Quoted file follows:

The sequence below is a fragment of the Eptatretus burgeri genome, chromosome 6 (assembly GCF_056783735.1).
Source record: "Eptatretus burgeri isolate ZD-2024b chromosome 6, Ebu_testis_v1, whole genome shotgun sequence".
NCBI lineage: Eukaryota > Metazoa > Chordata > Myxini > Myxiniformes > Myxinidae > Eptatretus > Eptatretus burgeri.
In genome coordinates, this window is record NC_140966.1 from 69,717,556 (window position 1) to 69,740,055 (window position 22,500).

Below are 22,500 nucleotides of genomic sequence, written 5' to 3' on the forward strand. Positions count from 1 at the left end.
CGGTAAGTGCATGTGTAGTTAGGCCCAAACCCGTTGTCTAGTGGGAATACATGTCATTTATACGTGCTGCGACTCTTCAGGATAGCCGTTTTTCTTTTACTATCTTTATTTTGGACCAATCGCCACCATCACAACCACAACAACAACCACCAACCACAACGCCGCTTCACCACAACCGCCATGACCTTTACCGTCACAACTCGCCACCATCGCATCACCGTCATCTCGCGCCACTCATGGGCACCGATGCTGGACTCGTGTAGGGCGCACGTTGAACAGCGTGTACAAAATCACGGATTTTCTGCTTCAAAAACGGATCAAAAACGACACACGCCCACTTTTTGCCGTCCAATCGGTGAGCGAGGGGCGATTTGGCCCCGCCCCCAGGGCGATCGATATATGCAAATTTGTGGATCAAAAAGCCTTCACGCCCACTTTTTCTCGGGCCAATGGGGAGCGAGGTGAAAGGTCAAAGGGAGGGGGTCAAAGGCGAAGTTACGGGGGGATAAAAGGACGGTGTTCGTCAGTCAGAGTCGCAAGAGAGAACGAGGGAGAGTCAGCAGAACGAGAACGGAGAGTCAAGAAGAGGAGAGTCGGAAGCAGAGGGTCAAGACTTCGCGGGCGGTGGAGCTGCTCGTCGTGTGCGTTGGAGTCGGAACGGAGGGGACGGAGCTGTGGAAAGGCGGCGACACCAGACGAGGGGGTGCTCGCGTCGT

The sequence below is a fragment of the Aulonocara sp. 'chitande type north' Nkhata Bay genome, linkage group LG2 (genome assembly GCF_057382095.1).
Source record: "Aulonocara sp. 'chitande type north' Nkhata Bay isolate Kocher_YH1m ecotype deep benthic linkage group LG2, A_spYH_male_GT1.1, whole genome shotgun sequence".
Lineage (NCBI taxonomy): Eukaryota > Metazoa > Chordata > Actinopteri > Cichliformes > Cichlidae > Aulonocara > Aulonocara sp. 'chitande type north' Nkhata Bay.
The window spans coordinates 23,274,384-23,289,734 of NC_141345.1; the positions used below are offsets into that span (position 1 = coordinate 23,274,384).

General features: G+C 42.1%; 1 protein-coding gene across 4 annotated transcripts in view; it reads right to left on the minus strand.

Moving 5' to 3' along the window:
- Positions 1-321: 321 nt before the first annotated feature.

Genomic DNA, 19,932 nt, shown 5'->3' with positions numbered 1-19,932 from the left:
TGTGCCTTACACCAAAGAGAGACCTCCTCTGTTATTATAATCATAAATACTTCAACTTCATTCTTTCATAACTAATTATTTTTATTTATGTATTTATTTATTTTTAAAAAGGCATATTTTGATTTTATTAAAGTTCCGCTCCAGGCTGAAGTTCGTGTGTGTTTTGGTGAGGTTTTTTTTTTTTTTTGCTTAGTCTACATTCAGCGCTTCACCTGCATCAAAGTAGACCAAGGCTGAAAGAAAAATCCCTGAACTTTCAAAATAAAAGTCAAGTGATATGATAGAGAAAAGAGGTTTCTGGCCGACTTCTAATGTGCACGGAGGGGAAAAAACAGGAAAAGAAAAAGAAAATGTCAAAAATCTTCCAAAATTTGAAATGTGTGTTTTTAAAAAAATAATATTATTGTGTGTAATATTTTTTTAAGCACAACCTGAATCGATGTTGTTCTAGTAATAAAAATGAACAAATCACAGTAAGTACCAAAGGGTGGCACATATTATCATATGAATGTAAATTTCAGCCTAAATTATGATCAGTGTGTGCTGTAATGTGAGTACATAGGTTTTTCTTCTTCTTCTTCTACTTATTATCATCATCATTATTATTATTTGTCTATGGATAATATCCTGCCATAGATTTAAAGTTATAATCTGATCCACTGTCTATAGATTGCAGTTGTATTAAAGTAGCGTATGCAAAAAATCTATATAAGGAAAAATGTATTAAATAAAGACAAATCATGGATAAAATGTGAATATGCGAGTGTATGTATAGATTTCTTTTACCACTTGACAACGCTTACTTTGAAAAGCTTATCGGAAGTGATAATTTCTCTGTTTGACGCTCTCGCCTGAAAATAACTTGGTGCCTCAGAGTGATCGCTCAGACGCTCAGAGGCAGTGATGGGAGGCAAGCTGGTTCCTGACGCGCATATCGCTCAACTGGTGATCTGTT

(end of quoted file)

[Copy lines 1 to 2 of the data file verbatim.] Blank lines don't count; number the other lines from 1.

The sequence below is a fragment of the Eptatretus burgeri genome, chromosome 6 (assembly GCF_056783735.1).
Source record: "Eptatretus burgeri isolate ZD-2024b chromosome 6, Ebu_testis_v1, whole genome shotgun sequence".